In 1951, as he was becoming a force in the art world, Still simply dropped out.
"He writes his dealer at that time and says quite politely and with all respect that he is going to remove himself from the commercial aspect of the art world," Sobel said.
In a letter to his agent, Betty Parsons, Still wrote: "Exposing my work (to) a network of associations and evaluations entirely at variance with the implications of my act in painting are brought to bear. I find these not only futile but disturbing in many ways."
Still had no intention of giving up on his art: His goal was to focus more on the art and not be distracted or derailed by money and fame.
"It's hard for us to understand because now in the 21st century, celebrity and notoriety and I guess the Warholian '15 minutes of fame' we take for granted," Sobel said. "But at that time, it surprised many of these artists how much attention they were getting.
"When fame and money and careerism enter into the picture, it changes things," he said. "Friends become enemies, and I think in the case of Clyfford Still it began to become a negative effect."
Still stayed in New York for the rest of the 1950s, and then in 1961 he moved to rural Maryland, where he would live out the rest of his life, painting prolifically but largely out of public view.
In Maryland, he painted hundreds of large canvases, plus drawings and pastels while spending time with his children and pursuing his other passions -- cars and baseball.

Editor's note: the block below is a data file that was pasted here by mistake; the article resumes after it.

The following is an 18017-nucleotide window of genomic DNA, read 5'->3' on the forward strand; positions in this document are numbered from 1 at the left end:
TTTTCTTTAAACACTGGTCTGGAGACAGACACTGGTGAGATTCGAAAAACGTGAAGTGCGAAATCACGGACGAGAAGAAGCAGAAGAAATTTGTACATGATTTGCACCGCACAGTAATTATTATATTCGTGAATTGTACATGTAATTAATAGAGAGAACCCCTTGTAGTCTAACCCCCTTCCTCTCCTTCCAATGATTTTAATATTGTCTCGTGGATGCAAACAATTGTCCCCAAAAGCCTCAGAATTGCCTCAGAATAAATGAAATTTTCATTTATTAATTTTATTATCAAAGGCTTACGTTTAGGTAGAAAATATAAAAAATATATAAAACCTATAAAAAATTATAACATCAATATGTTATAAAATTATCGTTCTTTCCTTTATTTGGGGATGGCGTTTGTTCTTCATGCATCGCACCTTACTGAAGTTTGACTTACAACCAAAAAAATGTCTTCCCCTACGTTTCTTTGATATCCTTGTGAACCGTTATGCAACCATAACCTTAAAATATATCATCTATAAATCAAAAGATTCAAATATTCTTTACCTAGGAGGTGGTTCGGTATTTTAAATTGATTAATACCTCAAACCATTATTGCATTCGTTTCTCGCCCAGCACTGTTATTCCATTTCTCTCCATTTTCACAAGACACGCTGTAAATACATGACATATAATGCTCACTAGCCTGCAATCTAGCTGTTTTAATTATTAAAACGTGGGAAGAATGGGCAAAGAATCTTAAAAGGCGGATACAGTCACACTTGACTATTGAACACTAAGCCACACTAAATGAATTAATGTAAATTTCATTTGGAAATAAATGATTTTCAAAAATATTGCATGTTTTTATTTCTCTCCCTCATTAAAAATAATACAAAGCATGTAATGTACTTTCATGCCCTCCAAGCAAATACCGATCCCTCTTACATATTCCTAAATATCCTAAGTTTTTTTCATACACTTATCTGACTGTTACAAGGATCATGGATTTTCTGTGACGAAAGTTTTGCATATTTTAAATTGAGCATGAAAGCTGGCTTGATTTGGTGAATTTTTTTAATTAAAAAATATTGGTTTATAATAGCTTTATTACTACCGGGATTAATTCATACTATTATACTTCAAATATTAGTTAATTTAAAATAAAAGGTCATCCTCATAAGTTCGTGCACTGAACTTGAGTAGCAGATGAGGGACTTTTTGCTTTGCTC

There were occasional gallery exhibitions, including a major show at New York's Museum of Modern Art in 1979 shortly after he was diagnosed with cancer.
"There probably was a sense of his own mortality in the late 1970s, and certainly when he did his major exhibition at the Metropolitan Museum in New York, I think he must have known that that would be his last exhibition," Sobel said.
Yet Still refused to sell his paintings and became committed to keeping the bulk of his art together.
Still died in 1980 of colon cancer at age 75. At the time of his death, he was largely a mystery to fans of abstract expressionist art, but he left behind a tantalizing handwritten will that would ensure his legacy in the decades to come.
"His will is revealed to say that he will give away everything in his possession, which was 94% of everything he ever made, 825 paintings, 1,600 drawings and his complete archive to an American city that will build permanent quarters to house it, show it, take care of it," Sobel said.